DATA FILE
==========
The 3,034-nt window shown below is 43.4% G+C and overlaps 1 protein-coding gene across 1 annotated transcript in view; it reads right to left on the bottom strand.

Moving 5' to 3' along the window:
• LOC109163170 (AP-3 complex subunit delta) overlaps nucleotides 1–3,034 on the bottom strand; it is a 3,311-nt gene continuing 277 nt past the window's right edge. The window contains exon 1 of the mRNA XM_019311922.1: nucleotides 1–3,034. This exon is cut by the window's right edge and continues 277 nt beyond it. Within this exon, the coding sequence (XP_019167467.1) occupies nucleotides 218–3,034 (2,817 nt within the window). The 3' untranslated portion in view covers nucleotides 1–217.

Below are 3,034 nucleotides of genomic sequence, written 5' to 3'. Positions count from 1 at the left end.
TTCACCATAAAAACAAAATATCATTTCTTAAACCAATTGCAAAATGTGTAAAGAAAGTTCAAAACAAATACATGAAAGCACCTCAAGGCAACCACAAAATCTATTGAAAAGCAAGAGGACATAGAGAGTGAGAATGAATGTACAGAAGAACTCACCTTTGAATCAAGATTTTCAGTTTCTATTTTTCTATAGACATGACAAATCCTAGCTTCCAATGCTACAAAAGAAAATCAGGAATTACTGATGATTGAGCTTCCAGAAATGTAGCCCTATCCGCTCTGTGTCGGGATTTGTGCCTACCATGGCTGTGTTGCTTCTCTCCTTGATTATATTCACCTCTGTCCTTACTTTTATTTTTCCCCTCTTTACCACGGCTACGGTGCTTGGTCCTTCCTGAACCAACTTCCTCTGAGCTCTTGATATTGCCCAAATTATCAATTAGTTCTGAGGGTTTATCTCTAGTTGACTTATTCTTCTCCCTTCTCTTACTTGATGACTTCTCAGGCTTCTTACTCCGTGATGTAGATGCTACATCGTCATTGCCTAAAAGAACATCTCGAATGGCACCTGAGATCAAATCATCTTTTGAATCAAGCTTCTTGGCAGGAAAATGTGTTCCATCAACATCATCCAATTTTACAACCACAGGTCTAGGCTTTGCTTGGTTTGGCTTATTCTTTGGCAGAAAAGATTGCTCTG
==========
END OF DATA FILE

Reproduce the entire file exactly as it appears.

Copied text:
The 3,034-nt window shown below is 43.4% G+C and overlaps 1 protein-coding gene across 1 annotated transcript in view; it reads right to left on the bottom strand.

Moving 5' to 3' along the window:
• LOC109163170 (AP-3 complex subunit delta) overlaps nucleotides 1–3,034 on the bottom strand; it is a 3,311-nt gene continuing 277 nt past the window's right edge. The window contains exon 1 of the mRNA XM_019311922.1: nucleotides 1–3,034. This exon is cut by the window's right edge and continues 277 nt beyond it. Within this exon, the coding sequence (XP_019167467.1) occupies nucleotides 218–3,034 (2,817 nt within the window). The 3' untranslated portion in view covers nucleotides 1–217.

Below are 3,034 nucleotides of genomic sequence, written 5' to 3'. Positions count from 1 at the left end.
TTCACCATAAAAACAAAATATCATTTCTTAAACCAATTGCAAAATGTGTAAAGAAAGTTCAAAACAAATACATGAAAGCACCTCAAGGCAACCACAAAATCTATTGAAAAGCAAGAGGACATAGAGAGTGAGAATGAATGTACAGAAGAACTCACCTTTGAATCAAGATTTTCAGTTTCTATTTTTCTATAGACATGACAAATCCTAGCTTCCAATGCTACAAAAGAAAATCAGGAATTACTGATGATTGAGCTTCCAGAAATGTAGCCCTATCCGCTCTGTGTCGGGATTTGTGCCTACCATGGCTGTGTTGCTTCTCTCCTTGATTATATTCACCTCTGTCCTTACTTTTATTTTTCCCCTCTTTACCACGGCTACGGTGCTTGGTCCTTCCTGAACCAACTTCCTCTGAGCTCTTGATATTGCCCAAATTATCAATTAGTTCTGAGGGTTTATCTCTAGTTGACTTATTCTTCTCCCTTCTCTTACTTGATGACTTCTCAGGCTTCTTACTCCGTGATGTAGATGCTACATCGTCATTGCCTAAAAGAACATCTCGAATGGCACCTGAGATCAAATCATCTTTTGAATCAAGCTTCTTGGCAGGAAAATGTGTTCCATCAACATCATCCAATTTTACAACCACAGGTCTAGGCTTTGCTTGGTTTGGCTTATTCTTTGGCAGAAAAGATTGCTCTG